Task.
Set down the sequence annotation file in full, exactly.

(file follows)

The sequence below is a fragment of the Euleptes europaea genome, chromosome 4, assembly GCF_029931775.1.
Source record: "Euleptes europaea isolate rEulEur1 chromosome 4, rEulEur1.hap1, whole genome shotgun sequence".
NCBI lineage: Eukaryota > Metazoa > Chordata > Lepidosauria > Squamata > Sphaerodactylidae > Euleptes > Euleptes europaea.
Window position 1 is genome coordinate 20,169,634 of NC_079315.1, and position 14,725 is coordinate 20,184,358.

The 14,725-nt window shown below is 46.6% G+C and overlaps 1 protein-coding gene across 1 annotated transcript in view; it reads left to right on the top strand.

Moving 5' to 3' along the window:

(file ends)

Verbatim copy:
The sequence below is a fragment of the Euleptes europaea genome, chromosome 4, assembly GCF_029931775.1.
Source record: "Euleptes europaea isolate rEulEur1 chromosome 4, rEulEur1.hap1, whole genome shotgun sequence".
NCBI lineage: Eukaryota > Metazoa > Chordata > Lepidosauria > Squamata > Sphaerodactylidae > Euleptes > Euleptes europaea.
Window position 1 is genome coordinate 20,169,634 of NC_079315.1, and position 14,725 is coordinate 20,184,358.

The 14,725-nt window shown below is 46.6% G+C and overlaps 1 protein-coding gene across 1 annotated transcript in view; it reads left to right on the top strand.

Moving 5' to 3' along the window: